A bill heading to Gov. J.B. Pritzker’s desk would provide funding for a proposed natural gas pipeline in a village outside Kankakee. Supporters say the pipeline could provide economic growth for the area, but others are concerned about the plan’s environmental impact.
Stories by Blair Paddock
The Chicago Emergency Rental Assistance Program application window closes June 8
The Emergency Rental Assistance Program provides grants to cover 15 months of missed rental payments. By August, the eviction ban is set to be lifted in Illinois. Will this assistance be enough to keep people afloat?
Gov. J.B. Pritzker on Monday lifted the state’s mask mandate for fully vaccinated residents. But not everyone is ready to follow the new guidance. We talk about the future of masks with Jocelyn Carter, director of clinical training at DePaul University.
Vaccine eligibility is expanding. We speak with Dr. Allison Bartlett, a pediatrician and associate professor of the pediatrics section of infectious diseases at University of Chicago Medicine, to learn more about vaccinating young people.
At the end of 2020, about 1,400 women were in the Illinois prison system, according to the Illinois Department of Corrections. One group is aiming to cut that number in half.
Over the past year, news coverage about traumatic topics like the pandemic and fatal police shootings have caused many to feel burnt out. Is there a balance between staying informed and not feeling overwhelmed by distressing stories?
COVID-19 has put some people on disability benefits, but others say the system isn't built for people with the virus. We discuss the obstacles people with long COVID-19 symptoms are facing.
The Civilian Office of Police Accountability delivered on its promise to publicly release video of the fatal police shooting of Adam Toledo within 60 days, but the agency’s work has just begun. What’s next for the investigation.
A study from the Centers for Disease Control and Prevention found that easing restrictions on indoor dining in restaurants can increase COVID-19 cases and deaths. After easing restrictions in Chicago, the city’s positivity rate is again on the rise.
Chicago aldermen recently approved a resolution calling for the city to use federal relief funds for a basic income pilot program. Some organizations have already been testing out the idea, but skeptics are looking to build up social services instead.
Metered parking is already in place at lakefront destinations like Rainbow Beach, North Avenue Beach, 31st Street Beach, 63rd Street Beach and Foster Avenue Beach. Now it’s coming to Montrose Harbor — and some residents aren’t happy about it.
A mass shooting in Atlanta last week has left Asian women across the country heartbroken and scared for their safety. We discuss a rise in racial and gender-based violence — and resources for those in need.
Sharone Mitchell Jr. is coming in at a turbulent time: Jury trials resumed Monday with a massive backlog of cases, and a controversial criminal justice bill was signed by the governor last month. All of this, of course, comes against the backdrop of COVID-19.
Ma Rainey made history as the “mother of blues.” Her music and her story are highlighted in the film “Ma Rainey’s Black Bottom,” which depicts a recording session in 1920s Chicago. Not too far from Chicago, Academy Awards history is being made by a native of Gary, Indiana.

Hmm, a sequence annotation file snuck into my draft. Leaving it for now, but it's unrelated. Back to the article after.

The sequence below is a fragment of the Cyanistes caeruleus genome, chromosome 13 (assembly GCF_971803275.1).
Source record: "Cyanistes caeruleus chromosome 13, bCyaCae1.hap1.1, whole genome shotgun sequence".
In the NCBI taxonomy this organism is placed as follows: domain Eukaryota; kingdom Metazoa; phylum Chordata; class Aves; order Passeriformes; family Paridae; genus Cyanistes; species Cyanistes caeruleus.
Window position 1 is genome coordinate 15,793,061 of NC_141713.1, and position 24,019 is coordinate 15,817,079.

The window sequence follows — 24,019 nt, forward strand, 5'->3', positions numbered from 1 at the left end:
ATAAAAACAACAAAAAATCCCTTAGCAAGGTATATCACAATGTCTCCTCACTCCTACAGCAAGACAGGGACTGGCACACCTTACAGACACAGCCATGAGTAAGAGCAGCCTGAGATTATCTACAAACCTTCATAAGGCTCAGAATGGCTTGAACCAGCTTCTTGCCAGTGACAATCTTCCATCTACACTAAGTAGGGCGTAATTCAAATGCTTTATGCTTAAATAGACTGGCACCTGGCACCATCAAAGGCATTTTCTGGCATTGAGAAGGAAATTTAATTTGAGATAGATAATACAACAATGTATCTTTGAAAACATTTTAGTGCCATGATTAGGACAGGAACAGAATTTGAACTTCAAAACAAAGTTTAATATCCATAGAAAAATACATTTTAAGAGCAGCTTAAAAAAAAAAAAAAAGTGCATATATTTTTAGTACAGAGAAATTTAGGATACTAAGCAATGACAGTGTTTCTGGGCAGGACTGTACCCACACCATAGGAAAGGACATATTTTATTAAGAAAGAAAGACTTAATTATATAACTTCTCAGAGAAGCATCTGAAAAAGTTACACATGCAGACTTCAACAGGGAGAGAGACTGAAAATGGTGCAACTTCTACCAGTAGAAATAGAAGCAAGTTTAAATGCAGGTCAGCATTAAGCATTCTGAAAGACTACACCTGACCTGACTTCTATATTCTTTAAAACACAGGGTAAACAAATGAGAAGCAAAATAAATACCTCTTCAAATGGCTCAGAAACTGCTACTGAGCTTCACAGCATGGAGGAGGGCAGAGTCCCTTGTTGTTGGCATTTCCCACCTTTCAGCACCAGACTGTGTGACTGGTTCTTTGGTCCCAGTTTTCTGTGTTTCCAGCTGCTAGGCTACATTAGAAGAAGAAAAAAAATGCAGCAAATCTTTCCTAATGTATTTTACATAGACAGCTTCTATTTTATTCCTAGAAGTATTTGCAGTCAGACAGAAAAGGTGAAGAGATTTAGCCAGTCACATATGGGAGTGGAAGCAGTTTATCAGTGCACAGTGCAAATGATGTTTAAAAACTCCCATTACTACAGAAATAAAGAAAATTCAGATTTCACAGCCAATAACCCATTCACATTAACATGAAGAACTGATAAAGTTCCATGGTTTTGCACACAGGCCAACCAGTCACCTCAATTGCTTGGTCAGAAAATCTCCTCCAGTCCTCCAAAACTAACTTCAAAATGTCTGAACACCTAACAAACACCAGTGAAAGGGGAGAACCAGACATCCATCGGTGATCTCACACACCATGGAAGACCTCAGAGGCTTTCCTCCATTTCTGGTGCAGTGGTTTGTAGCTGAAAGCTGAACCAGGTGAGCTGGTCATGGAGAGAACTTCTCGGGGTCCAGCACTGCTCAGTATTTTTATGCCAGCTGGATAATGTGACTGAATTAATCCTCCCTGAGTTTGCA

Having trouble springing forward? A professor of sleep medicine offers some tips to help you adjust to daylight saving time.
Rumors that the Minnesota-based retailer Target was sniffing around Water Tower Place on the Magnificent Mile for a potential new store led to some harsh backlash. What does it say about the future of the landmark shopping district as vacancy rates soar?
As of last month, the transgender military ban was repealed. We talk with retired Col. Jennifer Pritzker about the importance of this move.
Bars and restaurants in Chicago can now expand their capacity for indoor service. We discuss that and other COVID-19 developments with Dr. Susan Bleasdale, medical director of infection prevention and control at University of Illinois Health.
The Illinois State Board of Education is working on a new set of teaching standards for what it calls “culturally sensitive and responsive teaching.” We hear about the possible pros and cons of the new rule.
Young people have had a lot to deal with over the past year, from remote learning to finding work. But there are also mental health challenges, and some doctors are showing an increase in the number of young people experiencing stress, depression and anxiety.
In Illinois there are more than 1,400 laws regulating the lives of people who are formerly incarcerated. A new book by Reuben Jonathan Miller examines these laws and how they affect the lives of people with felonies once they are out of prison.
One week ago, Illinois entered Phase 1B of its COVID-19 vaccine rollout, which includes people ages 65 and older. But signing up to get the vaccine can be complicated — especially for older adults.
Indoor dining and drinking is again allowed at bars and restaurants in Chicago and Cook County. The move could bring businesses much-needed cash during the pandemic, but some in the industry think the risks outweigh the benefits.
After a surge in carjackings last year, Chicago has seen more than 160 already in 2021. We hear from an alderman, a police officer and a community organizer about their efforts to end the spike.
A massive criminal justice bill is heading to Gov. J.B. Pritzker’s desk. Approved last week by the Illinois Senate and House, the measure covers everything from police use of force to body cameras. It would also end the practice of cash bail.
Cook County State’s Attorney Kim Foxx shares her reaction to the riots at the U.S. Capitol, police reform and more in a one-on-one conversation.